Who Should & Who Should Not Apply For An MBA

Andrew Knight, professor of Olin Business School, instructs a class. Courtesy photo

Andrew Knight, professor of Olin Business School, instructs a class. Courtesy photo

Are there certain courses that you think business schools need to be teaching now that perhaps they’re not because of the inertia?

This is one that I’m thinking about quite a bit right now, and I don’t know whether it is trivial, or whether it’s going to be around long term. But, I’ve watched my kids get really into the Metaverse and really into VR. I’m watching experimentation there and seeing the growth of the digital economy in the Metaverse. It is a place where I am concerned but also excited for business schools to start pushing more fully.

My area of expertise is teamwork and leadership, and so as I think about the meaning of virtual collaborations where we can literally, in an instance, change our appearance or mask things about ourselves. It’s a very different context than where much of the research and historical curriculum on teamwork has been. So, I’m actually experimenting this summer with our MBA students, doing some virtual reality based teamwork exercises. It’s not a dedicated course on collaboration in the Metaverse, or it’s not a dedicated course on digital marketing and branding in the Metaverse. I think those are places where I see personally a lot of excitement, but at the same time, who knows: Is Metaverse going to be a crypto currency longtail fizzle out, or is it going to be an explosion of activity?

Are there any trends in the MBA or business education that have you excited?

I am really excited about the ways that COVID has disrupted and sparked innovation. I think the increasing demands, especially in professional programs, for flexibility, are places that are at once exciting and challenging. For residential programs as well as, frankly, for online fully online programs, where we want to help people build their professional networks, I think it’s going to continue to take some real creative thinking to at once provide flexibility and accessibility amidst busy lives and the shift to hybrid work modalities, while still providing vehicles for people to develop those meaningful, long-term sustainable relationships that enrich both their professional and their personal lives.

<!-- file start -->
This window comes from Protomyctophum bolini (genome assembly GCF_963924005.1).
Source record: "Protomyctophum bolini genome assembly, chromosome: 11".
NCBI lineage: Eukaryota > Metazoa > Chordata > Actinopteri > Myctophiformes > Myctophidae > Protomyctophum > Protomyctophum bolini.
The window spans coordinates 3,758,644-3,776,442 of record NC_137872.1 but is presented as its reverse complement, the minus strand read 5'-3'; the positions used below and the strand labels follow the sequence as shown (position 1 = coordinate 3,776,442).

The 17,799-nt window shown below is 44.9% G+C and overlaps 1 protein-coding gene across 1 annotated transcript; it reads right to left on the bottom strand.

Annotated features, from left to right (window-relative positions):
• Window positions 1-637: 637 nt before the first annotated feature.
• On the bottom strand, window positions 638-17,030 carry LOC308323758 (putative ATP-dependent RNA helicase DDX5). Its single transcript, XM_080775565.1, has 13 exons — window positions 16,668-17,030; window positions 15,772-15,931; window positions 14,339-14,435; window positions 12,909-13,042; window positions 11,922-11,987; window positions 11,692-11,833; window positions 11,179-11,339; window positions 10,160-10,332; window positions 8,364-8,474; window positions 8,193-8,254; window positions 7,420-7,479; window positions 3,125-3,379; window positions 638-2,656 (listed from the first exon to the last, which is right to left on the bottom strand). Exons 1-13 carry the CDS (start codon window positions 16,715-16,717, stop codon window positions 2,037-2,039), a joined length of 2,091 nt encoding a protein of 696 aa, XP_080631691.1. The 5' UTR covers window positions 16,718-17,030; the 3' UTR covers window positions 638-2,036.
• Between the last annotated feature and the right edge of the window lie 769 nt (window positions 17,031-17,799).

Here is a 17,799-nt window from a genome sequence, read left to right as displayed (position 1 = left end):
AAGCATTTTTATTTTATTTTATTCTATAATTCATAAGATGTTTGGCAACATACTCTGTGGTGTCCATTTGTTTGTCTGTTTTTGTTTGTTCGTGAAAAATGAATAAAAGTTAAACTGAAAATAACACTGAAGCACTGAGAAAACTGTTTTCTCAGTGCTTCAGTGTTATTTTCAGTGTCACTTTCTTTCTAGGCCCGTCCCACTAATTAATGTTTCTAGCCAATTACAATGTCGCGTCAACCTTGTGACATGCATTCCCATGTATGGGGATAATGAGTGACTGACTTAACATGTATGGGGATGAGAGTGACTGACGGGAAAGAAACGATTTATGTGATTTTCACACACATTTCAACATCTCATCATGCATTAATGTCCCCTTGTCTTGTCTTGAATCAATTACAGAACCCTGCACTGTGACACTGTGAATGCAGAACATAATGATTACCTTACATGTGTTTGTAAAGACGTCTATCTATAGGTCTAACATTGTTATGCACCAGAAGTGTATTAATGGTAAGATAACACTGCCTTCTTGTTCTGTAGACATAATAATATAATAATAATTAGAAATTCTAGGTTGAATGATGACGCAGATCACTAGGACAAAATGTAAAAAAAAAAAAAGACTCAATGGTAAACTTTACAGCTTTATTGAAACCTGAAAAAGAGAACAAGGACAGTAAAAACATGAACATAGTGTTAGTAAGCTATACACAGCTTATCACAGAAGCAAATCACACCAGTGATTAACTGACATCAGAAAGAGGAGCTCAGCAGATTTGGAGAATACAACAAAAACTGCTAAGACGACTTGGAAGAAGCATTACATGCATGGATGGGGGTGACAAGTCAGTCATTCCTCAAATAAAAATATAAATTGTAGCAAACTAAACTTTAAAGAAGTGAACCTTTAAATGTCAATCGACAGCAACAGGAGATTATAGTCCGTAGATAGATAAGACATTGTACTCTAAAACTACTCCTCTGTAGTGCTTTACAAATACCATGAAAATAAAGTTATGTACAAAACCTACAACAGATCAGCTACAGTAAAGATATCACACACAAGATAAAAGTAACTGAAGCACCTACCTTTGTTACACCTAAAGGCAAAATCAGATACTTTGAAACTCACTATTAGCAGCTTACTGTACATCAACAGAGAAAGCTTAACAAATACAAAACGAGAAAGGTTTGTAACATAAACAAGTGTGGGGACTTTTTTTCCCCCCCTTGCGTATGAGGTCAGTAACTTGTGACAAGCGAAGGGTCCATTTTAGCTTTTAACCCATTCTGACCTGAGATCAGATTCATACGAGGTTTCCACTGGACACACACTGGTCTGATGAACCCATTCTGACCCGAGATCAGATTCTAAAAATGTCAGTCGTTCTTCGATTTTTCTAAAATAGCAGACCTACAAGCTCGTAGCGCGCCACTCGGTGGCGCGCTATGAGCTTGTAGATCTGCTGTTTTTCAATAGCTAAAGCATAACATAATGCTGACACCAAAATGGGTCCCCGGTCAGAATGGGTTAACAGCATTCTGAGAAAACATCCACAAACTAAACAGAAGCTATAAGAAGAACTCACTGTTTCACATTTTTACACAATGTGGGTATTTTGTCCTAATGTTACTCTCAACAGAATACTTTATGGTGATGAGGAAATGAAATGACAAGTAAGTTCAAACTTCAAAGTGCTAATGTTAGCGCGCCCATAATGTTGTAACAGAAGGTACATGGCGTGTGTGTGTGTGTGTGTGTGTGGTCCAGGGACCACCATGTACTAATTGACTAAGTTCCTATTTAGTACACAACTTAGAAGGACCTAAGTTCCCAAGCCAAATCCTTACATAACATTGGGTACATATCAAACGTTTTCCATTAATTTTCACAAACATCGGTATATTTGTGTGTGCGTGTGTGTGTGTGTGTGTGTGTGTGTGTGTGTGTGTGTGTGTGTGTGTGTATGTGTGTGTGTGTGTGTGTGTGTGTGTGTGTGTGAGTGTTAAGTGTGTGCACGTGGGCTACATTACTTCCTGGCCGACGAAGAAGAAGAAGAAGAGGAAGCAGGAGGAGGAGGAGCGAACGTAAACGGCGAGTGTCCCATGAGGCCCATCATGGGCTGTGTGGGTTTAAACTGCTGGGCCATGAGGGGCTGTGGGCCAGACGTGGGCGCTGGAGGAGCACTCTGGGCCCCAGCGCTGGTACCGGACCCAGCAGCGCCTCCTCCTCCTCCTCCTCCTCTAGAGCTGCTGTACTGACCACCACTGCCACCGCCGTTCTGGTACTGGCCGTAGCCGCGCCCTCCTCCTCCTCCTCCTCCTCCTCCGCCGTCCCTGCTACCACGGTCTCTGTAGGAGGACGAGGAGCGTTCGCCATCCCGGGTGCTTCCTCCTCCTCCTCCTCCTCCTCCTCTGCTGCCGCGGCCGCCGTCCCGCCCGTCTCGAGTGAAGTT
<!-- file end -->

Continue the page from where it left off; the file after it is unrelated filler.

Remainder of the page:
Despite other warning signs of the economy, unemployment is still low and the job market is still hot. How does that impact a person’s decision to get an MBA? Do you see increased competition not only between schools, but also between employers and schools, for top MBA candidates?

I think the availability of options, right now, is incredibly high. So yes, I think there are maybe higher opportunity costs right now for folks to enter into an MBA program.

Washington University in St. Louis’ Olin Business School.

Another piece that feeds into that is we’re in a bit of this settling time when it comes to COVID. We are starting to reestablish new routines and new habits, and those are very different to what we were doing. There’s also a bit of a tightening that’s simply a function of how we were all massively disrupted over the past couple of years, and entering into a new educational program is, in some ways, a volitional disruption to your life. I think there’s a little bit of a period of exhaustion where the idea of embarking on something brand new may feel less exciting right now.

How would you describe the value of the MBA today?